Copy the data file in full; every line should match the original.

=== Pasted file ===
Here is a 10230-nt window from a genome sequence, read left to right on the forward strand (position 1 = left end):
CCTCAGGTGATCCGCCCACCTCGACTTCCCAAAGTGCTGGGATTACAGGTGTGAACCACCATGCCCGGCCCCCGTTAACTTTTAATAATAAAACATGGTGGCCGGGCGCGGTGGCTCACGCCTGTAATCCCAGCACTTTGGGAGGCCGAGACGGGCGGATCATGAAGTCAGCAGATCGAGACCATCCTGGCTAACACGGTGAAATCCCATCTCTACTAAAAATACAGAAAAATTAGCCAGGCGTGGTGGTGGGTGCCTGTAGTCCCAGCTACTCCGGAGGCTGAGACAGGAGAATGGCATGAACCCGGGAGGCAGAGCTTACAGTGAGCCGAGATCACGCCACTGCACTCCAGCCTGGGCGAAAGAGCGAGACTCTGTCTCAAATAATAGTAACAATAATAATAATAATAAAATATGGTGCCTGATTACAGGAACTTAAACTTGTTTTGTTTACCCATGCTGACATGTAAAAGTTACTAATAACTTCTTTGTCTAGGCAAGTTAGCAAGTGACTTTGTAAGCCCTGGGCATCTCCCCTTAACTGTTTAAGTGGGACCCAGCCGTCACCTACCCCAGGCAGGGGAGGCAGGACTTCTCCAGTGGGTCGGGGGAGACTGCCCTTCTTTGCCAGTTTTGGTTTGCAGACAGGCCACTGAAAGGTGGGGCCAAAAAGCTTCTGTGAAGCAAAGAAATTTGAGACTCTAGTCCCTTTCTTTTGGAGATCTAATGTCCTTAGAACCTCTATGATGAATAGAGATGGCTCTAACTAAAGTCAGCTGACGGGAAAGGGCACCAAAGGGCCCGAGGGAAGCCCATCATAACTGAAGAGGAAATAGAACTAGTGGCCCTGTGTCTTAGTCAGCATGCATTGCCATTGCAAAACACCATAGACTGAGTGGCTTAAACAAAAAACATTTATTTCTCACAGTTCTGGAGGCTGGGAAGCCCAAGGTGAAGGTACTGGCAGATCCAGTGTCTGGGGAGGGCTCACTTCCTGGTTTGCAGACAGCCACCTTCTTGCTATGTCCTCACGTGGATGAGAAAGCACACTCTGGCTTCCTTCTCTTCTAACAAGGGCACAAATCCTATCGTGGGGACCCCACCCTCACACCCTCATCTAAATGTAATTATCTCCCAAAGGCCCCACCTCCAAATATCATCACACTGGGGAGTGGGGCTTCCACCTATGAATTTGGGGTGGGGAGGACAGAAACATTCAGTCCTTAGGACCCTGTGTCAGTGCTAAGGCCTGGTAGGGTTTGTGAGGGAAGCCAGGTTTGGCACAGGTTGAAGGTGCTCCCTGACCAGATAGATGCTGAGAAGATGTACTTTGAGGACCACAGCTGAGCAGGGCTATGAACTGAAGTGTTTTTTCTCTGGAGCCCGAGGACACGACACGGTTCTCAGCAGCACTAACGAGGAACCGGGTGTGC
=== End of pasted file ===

Here is a 10230-nt window from a genome sequence, read left to right on the forward strand (position 1 = left end):
CCTCAGGTGATCCGCCCACCTCGACTTCCCAAAGTGCTGGGATTACAGGTGTGAACCACCATGCCCGGCCCCCGTTAACTTTTAATAATAAAACATGGTGGCCGGGCGCGGTGGCTCACGCCTGTAATCCCAGCACTTTGGGAGGCCGAGACGGGCGGATCATGAAGTCAGCAGATCGAGACCATCCTGGCTAACACGGTGAAATCCCATCTCTACTAAAAATACAGAAAAATTAGCCAGGCGTGGTGGTGGGTGCCTGTAGTCCCAGCTACTCCGGAGGCTGAGACAGGAGAATGGCATGAACCCGGGAGGCAGAGCTTACAGTGAGCCGAGATCACGCCACTGCACTCCAGCCTGGGCGAAAGAGCGAGACTCTGTCTCAAATAATAGTAACAATAATAATAATAATAAAATATGGTGCCTGATTACAGGAACTTAAACTTGTTTTGTTTACCCATGCTGACATGTAAAAGTTACTAATAACTTCTTTGTCTAGGCAAGTTAGCAAGTGACTTTGTAAGCCCTGGGCATCTCCCCTTAACTGTTTAAGTGGGACCCAGCCGTCACCTACCCCAGGCAGGGGAGGCAGGACTTCTCCAGTGGGTCGGGGGAGACTGCCCTTCTTTGCCAGTTTTGGTTTGCAGACAGGCCACTGAAAGGTGGGGCCAAAAAGCTTCTGTGAAGCAAAGAAATTTGAGACTCTAGTCCCTTTCTTTTGGAGATCTAATGTCCTTAGAACCTCTATGATGAATAGAGATGGCTCTAACTAAAGTCAGCTGACGGGAAAGGGCACCAAAGGGCCCGAGGGAAGCCCATCATAACTGAAGAGGAAATAGAACTAGTGGCCCTGTGTCTTAGTCAGCATGCATTGCCATTGCAAAACACCATAGACTGAGTGGCTTAAACAAAAAACATTTATTTCTCACAGTTCTGGAGGCTGGGAAGCCCAAGGTGAAGGTACTGGCAGATCCAGTGTCTGGGGAGGGCTCACTTCCTGGTTTGCAGACAGCCACCTTCTTGCTATGTCCTCACGTGGATGAGAAAGCACACTCTGGCTTCCTTCTCTTCTAACAAGGGCACAAATCCTATCGTGGGGACCCCACCCTCACACCCTCATCTAAATGTAATTATCTCCCAAAGGCCCCACCTCCAAATATCATCACACTGGGGAGTGGGGCTTCCACCTATGAATTTGGGGTGGGGAGGACAGAAACATTCAGTCCTTAGGACCCTGTGTCAGTGCTAAGGCCTGGTAGGGTTTGTGAGGGAAGCCAGGTTTGGCACAGGTTGAAGGTGCTCCCTGACCAGATAGATGCTGAGAAGATGTACTTTGAGGACCACAGCTGAGCAGGGCTATGAACTGAAGTGTTTTTTCTCTGGAGCCCGAGGACACGACACGGTTCTCAGCAGCACTAACGAGGAACCGGGTGTGC